Weekend Cook Fest 2

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Lemon roasted chicken, chicken risotto, chicken soup



  • 5 lb/2.5kg chicken (largest one you can find)
  • 3 large onions
  • 2 lemons
  • Herbs
  • 4 carrots
  • 3 sticks celery
  • 1 clove crushed garlic
  • Bundle fresh or dried herbs
  • Bay leaf
  • Swede
  • 1 oz porcini mushrooms
  • 2 oz grated parmesan
  • 7 oz risotto rice
  • Swede
  • 1 oz vermicelli or stellini pasta.


Technique and organisation:


STEP 1 – Roasted lemon chicken

Take a normal roasting chicken, put a peeled onion in thecavity along with a lemon cut into quarters, squeeze the juice of a lemon over the top, rub softened butter on the breast, and sprinkle with dried herbs (preferably lemon thyme) and freshly ground black pepper. Roast according to weight (20 minutes a pound plus 20 minutes in a hot oven), until the bones easily come away from the body and the juices run clear or straw-coloured. Serve for Sunday lunch.


STEP 2 – Chicken stock

After lunch, take all the remaining chicken off the bone, including the little patches underneath, and reserve the meat. Put the carcass into a large saucepan with 3 pints water, a chopped carrot, some chopped celery, some fresh or dried herbs and a bay leaf tied in a little bundle, and a peeled onion cut into quarters. Seasin with salt and pepper. Boil this up for about an hour to make a stock, skimming any foam as necessary. When it starts to taste good, strain, cool and put into the fridge (it also freezes well, incidentally). You need at least two pints (1 litre) stock for the following two recipes.


STEP 3 – Chicken risotto

To make the risotto, an hour before you would like to eat it, soak a 1 oz packet of porcini mushrooms in water according to the instructions on the packet. When the mushrooms are soft, strain and reserve the liquor. Then fry 7 oz of risotto rice in a large, deep frying pan in a little sunflower oil, until the rice is glistening and coated. Pour in a mixture of 2/3 chicken stock and 1/3 mushroom liquor little by little, allowing each bit to be absorbed before adding more. In total you should have added 1-1.5 pints liquid. Once the rice is cooked, and all the  liquid has been absorbed, toss in about 4oz of chicken pieces, the chopped porcini mushrooms, and about 2oz grated parmesan. You can also add a handful or two of frozen peas if you like, and a slug of white wine. Heat through thoroughly and then serve immediately.


STEP 4  – Chicken soup

For the chicken soup, just before you would like to eat it once again, finely chop an onion and fry in a little olive oil until transparent. Add 3 sliced carrots, 2-3 sliced celery sticks, and some small cubes of swede, and some crushed garlic to taste, and sweat the vegetables for a few minutes until they start to soften. Then add 2 pints of chicken stock and any remaining cooked chicken pieces you have to hand (if there’s none left, just use vegetables). Cook for about 20 minutes before adding the pasta, wait until the pasta is soft to the bite, and then serve immediately.  You can puree the soup with a hand blender for a more sophisticated presentation.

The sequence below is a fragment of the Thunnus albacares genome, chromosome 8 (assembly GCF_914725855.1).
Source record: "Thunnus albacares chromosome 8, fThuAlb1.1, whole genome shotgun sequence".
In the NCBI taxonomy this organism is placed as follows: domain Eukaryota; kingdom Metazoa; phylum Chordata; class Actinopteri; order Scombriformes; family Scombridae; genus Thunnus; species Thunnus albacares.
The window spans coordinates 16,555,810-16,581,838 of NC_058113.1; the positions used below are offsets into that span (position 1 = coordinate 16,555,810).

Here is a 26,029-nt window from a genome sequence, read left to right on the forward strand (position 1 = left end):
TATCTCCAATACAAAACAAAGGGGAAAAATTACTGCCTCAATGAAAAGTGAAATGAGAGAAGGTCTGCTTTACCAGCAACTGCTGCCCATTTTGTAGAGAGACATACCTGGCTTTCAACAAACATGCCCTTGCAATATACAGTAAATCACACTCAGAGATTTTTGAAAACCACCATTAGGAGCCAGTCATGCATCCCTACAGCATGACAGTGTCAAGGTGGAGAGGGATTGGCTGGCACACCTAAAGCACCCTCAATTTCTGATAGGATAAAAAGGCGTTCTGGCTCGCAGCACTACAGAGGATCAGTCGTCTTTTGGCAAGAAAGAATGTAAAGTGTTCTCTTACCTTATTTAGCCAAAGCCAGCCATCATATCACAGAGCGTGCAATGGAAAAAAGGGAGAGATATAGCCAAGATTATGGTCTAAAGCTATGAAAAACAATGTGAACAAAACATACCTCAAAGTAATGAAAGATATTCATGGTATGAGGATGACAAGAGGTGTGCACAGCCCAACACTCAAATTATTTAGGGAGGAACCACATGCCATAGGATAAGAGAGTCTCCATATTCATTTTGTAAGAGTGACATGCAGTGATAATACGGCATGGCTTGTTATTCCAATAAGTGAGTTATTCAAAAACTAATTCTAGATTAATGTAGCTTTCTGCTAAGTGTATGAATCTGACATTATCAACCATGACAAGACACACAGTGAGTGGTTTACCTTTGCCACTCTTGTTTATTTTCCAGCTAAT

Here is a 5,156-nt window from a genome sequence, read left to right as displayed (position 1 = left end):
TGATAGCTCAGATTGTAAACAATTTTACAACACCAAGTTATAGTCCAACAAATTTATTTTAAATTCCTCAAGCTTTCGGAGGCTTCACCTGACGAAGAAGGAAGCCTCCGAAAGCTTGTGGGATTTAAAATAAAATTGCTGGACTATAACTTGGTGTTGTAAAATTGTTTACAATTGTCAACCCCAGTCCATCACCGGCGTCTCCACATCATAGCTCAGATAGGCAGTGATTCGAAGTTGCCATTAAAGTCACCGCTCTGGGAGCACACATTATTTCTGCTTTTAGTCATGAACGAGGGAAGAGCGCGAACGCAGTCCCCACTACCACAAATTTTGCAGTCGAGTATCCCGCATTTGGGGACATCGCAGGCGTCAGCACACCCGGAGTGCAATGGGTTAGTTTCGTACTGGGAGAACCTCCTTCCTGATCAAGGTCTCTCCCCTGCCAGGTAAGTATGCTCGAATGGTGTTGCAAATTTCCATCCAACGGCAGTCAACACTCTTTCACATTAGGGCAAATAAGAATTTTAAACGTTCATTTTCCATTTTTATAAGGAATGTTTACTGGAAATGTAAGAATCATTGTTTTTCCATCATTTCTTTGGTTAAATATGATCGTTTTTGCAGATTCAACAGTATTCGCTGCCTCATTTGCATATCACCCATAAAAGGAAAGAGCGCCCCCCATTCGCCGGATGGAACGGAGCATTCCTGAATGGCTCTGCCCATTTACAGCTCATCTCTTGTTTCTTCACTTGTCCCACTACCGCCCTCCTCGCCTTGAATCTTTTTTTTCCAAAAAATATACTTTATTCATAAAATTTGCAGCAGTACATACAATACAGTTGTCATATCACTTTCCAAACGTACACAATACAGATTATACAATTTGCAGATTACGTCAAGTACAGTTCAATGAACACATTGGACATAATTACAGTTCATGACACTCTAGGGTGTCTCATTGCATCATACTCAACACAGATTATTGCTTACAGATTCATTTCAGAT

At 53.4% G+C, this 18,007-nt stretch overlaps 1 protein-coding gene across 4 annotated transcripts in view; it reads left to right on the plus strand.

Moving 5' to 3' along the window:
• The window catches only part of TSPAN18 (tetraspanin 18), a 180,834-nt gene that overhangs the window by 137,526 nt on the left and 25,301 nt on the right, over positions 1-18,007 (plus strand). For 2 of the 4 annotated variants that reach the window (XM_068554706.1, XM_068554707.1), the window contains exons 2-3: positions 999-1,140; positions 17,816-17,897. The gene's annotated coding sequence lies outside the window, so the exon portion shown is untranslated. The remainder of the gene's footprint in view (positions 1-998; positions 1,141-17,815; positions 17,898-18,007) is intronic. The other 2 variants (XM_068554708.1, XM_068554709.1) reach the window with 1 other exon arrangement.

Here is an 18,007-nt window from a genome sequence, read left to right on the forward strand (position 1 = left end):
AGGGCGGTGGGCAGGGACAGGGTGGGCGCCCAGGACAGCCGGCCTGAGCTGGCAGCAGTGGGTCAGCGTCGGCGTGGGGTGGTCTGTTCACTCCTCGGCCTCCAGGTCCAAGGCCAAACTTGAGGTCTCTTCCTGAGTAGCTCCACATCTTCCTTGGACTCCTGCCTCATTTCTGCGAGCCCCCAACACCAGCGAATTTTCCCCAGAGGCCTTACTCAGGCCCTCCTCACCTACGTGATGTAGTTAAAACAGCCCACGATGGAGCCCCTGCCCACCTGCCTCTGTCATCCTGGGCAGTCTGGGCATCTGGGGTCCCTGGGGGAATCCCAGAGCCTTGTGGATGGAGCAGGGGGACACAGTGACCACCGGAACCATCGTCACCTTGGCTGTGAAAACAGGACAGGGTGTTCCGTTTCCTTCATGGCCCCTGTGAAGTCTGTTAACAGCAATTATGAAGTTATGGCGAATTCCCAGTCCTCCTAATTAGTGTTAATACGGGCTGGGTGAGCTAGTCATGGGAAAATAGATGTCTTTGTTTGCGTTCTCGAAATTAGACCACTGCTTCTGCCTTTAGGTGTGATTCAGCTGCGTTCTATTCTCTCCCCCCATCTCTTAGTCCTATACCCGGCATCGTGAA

Image: FreeDigitalPhotos.net


Dinners for the home – Week 4

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Baked white fish with boiled potatoes, fresh parsley sauce and green beans

Fruit salad and cream


Home-made burgers with baked potatoes, sour cream and chives.

Ice cream and chocolate sauce


Gammon steaks with mashed potatoes and green beans.

Greek yoghurt with honey


Vegetable stew with hidden eggs


Microwaved chocolate cake


Pork stir fry with rice noodles

Mango fool


Chile con carne with rice

Banana split yoghurts


Roast beef with horseradish sauce, Yorkshire pudding, roast potatoes, carrots and peas


Image: Paul / FreeDigitalPhotos.net

Five tinned foods that punch above their weight

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I’ve been nosying around my winter survival cupboard today to see what needs topping up, and I am about to make a big trip to the cash and carry to stock up on tins. Interestingly enough, a lot of tinned foods have more vitamins in them than fresh food that things that have been lying around your kitchen for a week or so.  Here are some great additions to a store cupboard that I will be bringing home later.

Tinned tomatoes – these come in different forms but particularly useful are the ones with garlic and herbs already in the mix. Passata in large jars can go onto home made pizza bases with a big of grated cheese and some salami for a Saturday treat.

Pulses – try different kinds such as lentils, chickpeas, borlotti beans, butter beans, mixed spicy beans and canneloni beans. Great with mince, in salads, to bulk out a bolognaise or shepherd’s pie, or to make an instant vegetarian chili.

Stone fruits – cherries, plums and mirabelles make great crumbles and pies, can be served with cream or yoghurt for a quick dessert, and can even be added to smoothies or put on top of muesli.

Exotic fruits – pineapple, lychees, mangos are all wonderful to have around, and give you the makings of a very sophisticated winter fruit salad, but look for tins which state they are in their own juices rather than in syrup.